Investigating the attitudes, beliefs, behaviors, and concerns of physicians via survey is vitally important given their role in the provision of health care and shaping the health care system. However, response rates to surveys of physicians have been found to be about 10 percentage points lower than surveys of nonphysicians (Asch, Jedrziewski, and Christakis 1997
). Moreover, and as is the case with surveys of their patient and general population counterparts, there is evidence that response rates to physician surveys may be declining. In a review of response rates to mailed physician surveys from 1986 to 1995, Cummings, Savitz, and Konrad (2001)
found rates to be rather constant. More recent investigations, however, point to a potential downward canting of response. Looking at response rates to surveys of pediatricians between 1994 and 2002, Cull et al. (2005)
observed that the response rates to the 50 surveys they examined declined significantly during that timeframe, from an average response rate of 70 percent observed before 1998 and earlier to an average rate of 63 percent since then. In order to improve (or at least maintain) response rates to physician surveys and ensure that the perspectives of physicians who respond are representative of all physicians invited to participate, it is incumbent on health survey researchers to use the best methods for achieving that goal. Such is the focus of the investigation described herein.
To increase response rates, household surveys often turn to mixed-mode designs whereby instruments are designed to be administered via mail, web, telephone, and/or in-person and respondents are allowed to respond to the form most appropriate for them (de Leeuw 2005
). The application of mixed-mode designs to physician surveys seems natural given that low response rates to single-mode physician surveys are common (about 52– 54 percent for large surveys, on average; see Asch, Jedrziewski, and Christakis 1997
; Cummings, Savitz, and Konrad 2001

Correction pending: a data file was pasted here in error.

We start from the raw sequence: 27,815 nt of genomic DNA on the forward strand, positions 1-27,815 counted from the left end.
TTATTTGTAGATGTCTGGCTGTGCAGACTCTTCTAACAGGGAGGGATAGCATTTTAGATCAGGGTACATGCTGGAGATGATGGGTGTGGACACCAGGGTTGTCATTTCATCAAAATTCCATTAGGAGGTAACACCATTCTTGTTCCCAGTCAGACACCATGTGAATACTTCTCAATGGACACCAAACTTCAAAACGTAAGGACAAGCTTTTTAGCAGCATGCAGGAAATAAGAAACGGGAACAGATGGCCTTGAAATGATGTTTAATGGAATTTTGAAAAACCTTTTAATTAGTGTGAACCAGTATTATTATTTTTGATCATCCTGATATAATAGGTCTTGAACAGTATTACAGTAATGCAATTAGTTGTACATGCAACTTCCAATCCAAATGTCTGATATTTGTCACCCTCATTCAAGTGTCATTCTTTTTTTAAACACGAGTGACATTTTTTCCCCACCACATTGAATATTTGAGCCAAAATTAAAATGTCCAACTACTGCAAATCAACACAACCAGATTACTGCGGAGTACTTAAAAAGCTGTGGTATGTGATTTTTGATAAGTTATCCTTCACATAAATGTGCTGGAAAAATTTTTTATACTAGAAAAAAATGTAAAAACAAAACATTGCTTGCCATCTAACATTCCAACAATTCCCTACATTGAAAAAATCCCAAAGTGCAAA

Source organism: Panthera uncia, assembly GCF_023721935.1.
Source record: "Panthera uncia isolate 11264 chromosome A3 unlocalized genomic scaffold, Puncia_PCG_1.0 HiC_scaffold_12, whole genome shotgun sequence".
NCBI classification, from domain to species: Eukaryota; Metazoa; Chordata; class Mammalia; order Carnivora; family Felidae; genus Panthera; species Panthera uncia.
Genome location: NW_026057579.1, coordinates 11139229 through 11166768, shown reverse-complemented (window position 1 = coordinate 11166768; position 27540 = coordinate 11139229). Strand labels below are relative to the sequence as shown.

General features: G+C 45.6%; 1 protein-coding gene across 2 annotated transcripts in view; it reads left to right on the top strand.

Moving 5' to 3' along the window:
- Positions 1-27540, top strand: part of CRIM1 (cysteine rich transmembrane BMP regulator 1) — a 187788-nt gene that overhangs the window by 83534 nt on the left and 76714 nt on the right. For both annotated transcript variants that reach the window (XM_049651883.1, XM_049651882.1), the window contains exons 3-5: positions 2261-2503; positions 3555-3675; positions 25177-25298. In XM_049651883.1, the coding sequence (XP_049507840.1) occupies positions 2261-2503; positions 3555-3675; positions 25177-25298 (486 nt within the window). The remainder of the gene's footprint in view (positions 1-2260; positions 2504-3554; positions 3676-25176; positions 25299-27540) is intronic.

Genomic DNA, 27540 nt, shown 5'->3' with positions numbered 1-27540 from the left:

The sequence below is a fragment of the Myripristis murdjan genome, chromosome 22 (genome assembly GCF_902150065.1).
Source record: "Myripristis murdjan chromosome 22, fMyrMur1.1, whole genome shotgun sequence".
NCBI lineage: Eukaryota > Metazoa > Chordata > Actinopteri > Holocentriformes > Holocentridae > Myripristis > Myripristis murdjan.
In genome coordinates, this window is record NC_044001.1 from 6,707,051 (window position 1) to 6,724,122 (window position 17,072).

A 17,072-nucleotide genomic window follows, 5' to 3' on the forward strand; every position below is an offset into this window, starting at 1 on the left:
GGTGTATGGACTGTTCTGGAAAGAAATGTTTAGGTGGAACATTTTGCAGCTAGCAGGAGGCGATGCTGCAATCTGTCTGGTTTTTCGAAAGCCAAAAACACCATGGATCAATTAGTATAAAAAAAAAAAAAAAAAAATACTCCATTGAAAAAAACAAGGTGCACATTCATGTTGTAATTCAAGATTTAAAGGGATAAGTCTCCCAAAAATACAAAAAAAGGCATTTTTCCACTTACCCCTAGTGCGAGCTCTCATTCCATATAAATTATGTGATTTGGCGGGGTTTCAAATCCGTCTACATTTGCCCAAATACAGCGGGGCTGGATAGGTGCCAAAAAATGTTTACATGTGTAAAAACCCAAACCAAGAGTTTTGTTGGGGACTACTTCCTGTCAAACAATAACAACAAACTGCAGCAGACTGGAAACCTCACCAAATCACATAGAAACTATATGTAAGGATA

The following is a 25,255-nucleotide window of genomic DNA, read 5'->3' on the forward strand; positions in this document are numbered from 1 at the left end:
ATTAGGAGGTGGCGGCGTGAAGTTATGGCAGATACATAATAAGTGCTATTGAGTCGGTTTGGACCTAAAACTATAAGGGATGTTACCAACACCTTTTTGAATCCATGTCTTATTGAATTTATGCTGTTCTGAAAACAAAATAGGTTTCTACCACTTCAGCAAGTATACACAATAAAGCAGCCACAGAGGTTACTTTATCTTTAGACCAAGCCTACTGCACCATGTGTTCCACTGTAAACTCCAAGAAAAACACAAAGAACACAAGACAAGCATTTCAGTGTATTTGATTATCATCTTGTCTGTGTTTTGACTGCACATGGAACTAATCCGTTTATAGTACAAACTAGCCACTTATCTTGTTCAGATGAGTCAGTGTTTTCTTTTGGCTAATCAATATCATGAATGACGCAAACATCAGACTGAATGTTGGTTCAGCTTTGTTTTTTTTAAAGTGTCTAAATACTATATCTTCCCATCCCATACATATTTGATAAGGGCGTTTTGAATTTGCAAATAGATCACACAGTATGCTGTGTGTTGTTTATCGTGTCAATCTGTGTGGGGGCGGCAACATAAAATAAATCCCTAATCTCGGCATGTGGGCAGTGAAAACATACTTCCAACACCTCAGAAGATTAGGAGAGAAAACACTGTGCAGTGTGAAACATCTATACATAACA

). Additionally, some have demonstrated that selecting survey techniques that work well on physicians with differing characteristics (such as specialty and metropolitan residence) is important (Moore and Tarnai 2002
). A review of the relevant literature suggests that one particular mode combination, mail and web, might prove useful in increasing response rates to physician surveys.
First, physicians, unlike their general population and patient counterparts, generate response rates to mailed surveys that are equal to those produced by personal or telephone interviews (Kellerman and Herold 2001
). This finding, coupled with the large cost savings associated with mailed physician surveys vis-à-vis interviews (Shosteck and Fairweather 1979
), underscores the attractiveness of a mailed survey as a method of collecting survey data from physicians. Second, while web (e-mail) surveys have a number of advantages to mailed surveys such as even lower
cost, ability to capture data in an electronic format, speed of response, and data quality (Schleyer and Forrest 2000
; Braithwaite et al. 2003
; Akl et al. 2005
), response rates to web surveys can be lower than those of mailed surveys (McMahon et al. 2003; Losch
, Thompson, and Lutz 2004
; Akl et al. 2005
). It is plausible that combining the two modes might allow the strengths of one to offset the limitations of the other.
Finally, there is recent evidence that combining web and mailed surveys may enhance the coverage of the survey to a broader mix of physicians because the profile of providers responding electronically can be somewhat different from those responding to a mail survey. Losch, Thompson, and Lutz (2004)
found that when given a choice to respond to a survey about colorectal cancer screening by web or mail, primary care physicians in general internal medicine and male physicians were more likely to respond to the web version than their family practitioner, OB/GYN, and female counterparts. Again, this suggests that the web and mail mode combination might enhance the representation of one's responding sample by allowing different types of physicians to respond to their preferred data collection method.
The current investigation is a response to specific requests to test web and mail mixed-mode designs in the context of a physician survey (VanGeest and Johnson 2001
; McMahon et al. 2003
; Cull et al. 2005
) by comparing two different mixed-mode designs representing two combinations of web and mail surveys. To better understand which ordering of web and mail mode is most effective in producing the highest response rate, fastest rate of return, and least nonresponse bias (an often overlooked measure of data quality), we conducted an experiment where physicians were randomly assigned to receive either an initial mailed survey with a web survey follow-up to nonrespondents, or its converse—an initial web survey followed by a mailed survey to nonrespondents.